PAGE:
4 Nathan Aspinall 432k (+3)
5 Rob Cross 426k (+1)
6 Gerwyn Price 407k (-2)
7 Peter Wright 356k (-4)
8 Jonny Clayton 354k (+2)
9 Dave Chisnall 350k (+9)
10 Damon Heta 328k (+4)
11 Joe Cullen 306k (+1)
12 Danny Noppert 284k (-4) 
13 Stephen Bunting 273k (+9)
14 Chris Dobey 269k (+6)
15 Dirk van Duijvenbode 266k (-4)
16 James Wade 265k (0)
17 Andrew Gilding 253k (+21)
18 Ross Smith 247k (-5)
19 Dimitri van den Bergh 243k (-10) 
20 Josh Rock 242k (+10)
21 Ryan Searle 232k (-3)
22 Gabriel Clemens 220k (-3)
23 Gary Anderson 210k (0)
24 Martin Schindler 205k (0)
25 Krzysztof Ratajski 205k (-4)
26 Luke Littler 202k (NEW)
27 Brendan Dolan 193k (-1)
28 Daryl Gurney 182k (-1)
29 Jose de Sousa 162k (-15)
30 Raymond van Barneveld 162k (-2)
31 Scott Williams 158k (+16)
32 Ricardo Pietreczko 133k (+62)
33 Ryan Joyce 120k (+15)
34 Gian van Veen 120k (+59)
35 Kim Huybrechts 115k (-6)
36 Luke Woodhouse 112k (+14)
37 Callan Rydz 104k (-12)
38 Mike de Decker 102k (+14)
39 Madars Razma 99.5k (-7)
40 Jim Williams 90.2k (+3)
41 Martin Lukeman 88.2k (-4)
42 Steve Beaton 77.1k (+14)
43 Matt Campbell 77.1k (+16)
44 Jermaine Wattimena 74.1k (+2)
45 Willie O'Connor 74.1k (+5)
46 Simon Whitlock 72.5k (-5)
47 Ricky Evans 71.8k (+4)
48 Keane Barry 70.3k (-6)
49 Alan Soutar 66.1k (-18)
50 Florian Hempel 64.4k (+3)
51 Michael Mansell 63.9k (+12)
52 Cameron Menzies 62.8k (+13)
53 Richard Veenstra 61.6k (NEW)
54 Kevin Doets 61.6k (+28)
55 Niels Zonneveld 60.3k (+14)
56 Radek Szaganski 59.0k (NEW)
57 Steve Lennon 58.8k (+13)
58 Rowby John Rodriguez 57.7k (-19)
59 Jamie Hughes 55.6k (-2)
60 Boris Krcmar 55.4k (-6)
61 Ritchie Edhouse 54.0k (-12)
62 Mario Vandenbogaerde 53.7k (NEW)
63 Connor Scutt 52.6k (NEW)
64 Ian White 52.2k (-9)
65 Berry van Peer 48.8k (NEW)
66 Adam Gawlas 48.1k (-5)
67 Mensur Suljovic 48.0k (-31)
68 Vincent van der Voort 47.6k (-35)
69 Martijn Kleermaker 47.0k (-25)
70 Ryan Meikle 44.1k (-25)
71 Lee Evans 43.7k (NEW)
72 Mervyn King 42.5k (-38)
73 Keegan Brown 42.0k (-7)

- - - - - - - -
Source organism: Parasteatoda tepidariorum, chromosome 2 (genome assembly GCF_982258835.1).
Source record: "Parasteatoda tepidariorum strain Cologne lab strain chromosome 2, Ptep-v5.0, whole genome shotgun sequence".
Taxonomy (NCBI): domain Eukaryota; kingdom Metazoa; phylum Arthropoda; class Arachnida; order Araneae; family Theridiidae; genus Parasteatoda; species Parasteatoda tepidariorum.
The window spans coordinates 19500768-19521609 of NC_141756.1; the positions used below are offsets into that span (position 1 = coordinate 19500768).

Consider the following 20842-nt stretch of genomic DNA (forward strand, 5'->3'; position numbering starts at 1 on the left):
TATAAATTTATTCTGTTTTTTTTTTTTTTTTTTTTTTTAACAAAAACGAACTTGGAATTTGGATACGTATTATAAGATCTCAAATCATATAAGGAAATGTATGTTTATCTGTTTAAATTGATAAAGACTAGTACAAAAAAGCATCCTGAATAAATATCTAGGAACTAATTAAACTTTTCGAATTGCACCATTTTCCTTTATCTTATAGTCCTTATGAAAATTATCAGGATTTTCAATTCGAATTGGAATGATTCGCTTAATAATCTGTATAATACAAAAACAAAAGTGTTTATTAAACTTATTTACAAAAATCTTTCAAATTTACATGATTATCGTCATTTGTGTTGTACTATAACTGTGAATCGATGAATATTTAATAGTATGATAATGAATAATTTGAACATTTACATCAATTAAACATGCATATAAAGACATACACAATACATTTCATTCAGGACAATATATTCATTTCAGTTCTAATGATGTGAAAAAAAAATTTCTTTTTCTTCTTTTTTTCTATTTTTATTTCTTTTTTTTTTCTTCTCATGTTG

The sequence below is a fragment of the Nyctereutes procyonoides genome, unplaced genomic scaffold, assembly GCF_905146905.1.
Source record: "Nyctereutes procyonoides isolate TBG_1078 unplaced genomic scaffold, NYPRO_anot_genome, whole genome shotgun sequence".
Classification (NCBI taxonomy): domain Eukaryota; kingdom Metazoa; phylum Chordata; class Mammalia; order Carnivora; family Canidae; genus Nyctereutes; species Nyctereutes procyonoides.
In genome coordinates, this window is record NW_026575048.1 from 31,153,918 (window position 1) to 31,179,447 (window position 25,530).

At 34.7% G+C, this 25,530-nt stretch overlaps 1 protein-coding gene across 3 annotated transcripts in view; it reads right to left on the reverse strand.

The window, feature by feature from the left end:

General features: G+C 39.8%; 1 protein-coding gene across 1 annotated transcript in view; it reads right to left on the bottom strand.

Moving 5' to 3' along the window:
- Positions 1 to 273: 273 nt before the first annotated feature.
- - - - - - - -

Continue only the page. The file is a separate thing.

74 Nathan Rafferty 40.6k (-12)
75 Adrian Lewis 39.5k (-40)
76 Jules van Dongen 39.2k (NEW)
77 Karel Sedlacek 39.0k (-19)
78 Dylan Slevin 37.4k (NEW)
79 Christian Kist 37.1k (NEW)
80 Stowe Buntz 36.0k (NEW)
81 Maik Kuivenhoven 30.4k (-2)
82 Jeffrey de Zwaan 30.1k (+6)
83 Richie Burnett 29.8k (+16)
84 Rusty Jake Rodriguez 28.6k (-10)
85 Darius Labanauskas 28.0k (-25)
86 Jeffrey de Graaf 27.5k (NEW)
87 Scott Waites 26.9k (-3)
88 Stephen Burton 26.8k (NEW)
89 Danny Jansen 26.2k (-22)
90 George Killington 25.5k (NEW)
91 Ted Evetts 24.8k (-15)
92 Geert Nentjes 24.5k (-24)
93 Daniel Klose 24.2k (NEW)
94 Andy Boulton 23.1k (-2)
95 Fallon Sherrock 22.7k (-14)
96 Krzysztof Kciuk 22.5k (NEW)
97 Robert Owen 22.5k (NEW)
98 Bradley Brooks 22.4k (-8)
99 Jeff Smith 22.2k (-28)
100 John O'Shea 21.8k (-25)

That's a total of 16 changes from last season, players we've not seen return are Sebastian Bialecki, Lisa Ashton, Jose Justicia, Adam Hunt, Jason Heaver, Jason Lowe, Scott Mitchell, Jimmy Hendriks, John Henderson, Danny van Trijp, Willie Borland, Raymond Smith, Ron Meulenkamp, Danny Baggish, Devon Petersen and Joe Murnan. Perhaps surprisingly, the entirety of the top 70 from last year stuck around, as opposed to anyone dropping from a lot lower.

The rapid Premier League announcement also allows us to nail down our Second and Third Division participants for 2024:

Division Two

On last season's rankings: Danny Noppert, Dave Chisnall
On last season's third division rankings: Kevin Doets
On year end FRH rankings: Jonny Clayton, Damon Heta, Joe Cullen, Stephen Bunting
Wildcard one: Gary Anderson (clearly upped his game to an elite level, and playing enough to warrant a pick)
Wildcard two: Chris Dobey (next player out on the rankings, clear top ten player on the analytics)
Wildcard three: Ross Smith (only a fraction below Dobey in scoring, none of the players between Dobey and Smith in rankings really excited me)

Division Three

On last season's third division rankings: Ricardo Pietreczko, Rowby John Rodriguez
World youth champion: In Premier League
On year end FRH rankings: Dimitri van den Bergh, Josh Rock, Martin Schindler, Gian van Veen
Wildcard one: Keane Barry (close to one of the last players out, still excellent standard)
Wildcard two: Berry van Peer (outstanding Challenge Tour season along with good results on the senior level both in and out of the PDC)
Wildcard three: Dylan Slevin (highest ranking on the Development Tour not in with a tour card, showing flashes on the main tour
Wildcard four: Callan Rydz (winner on tour this year, inconsistent though)

Expect another post shortly, and the year end awards probably over the weekend, but that might get delayed a bit.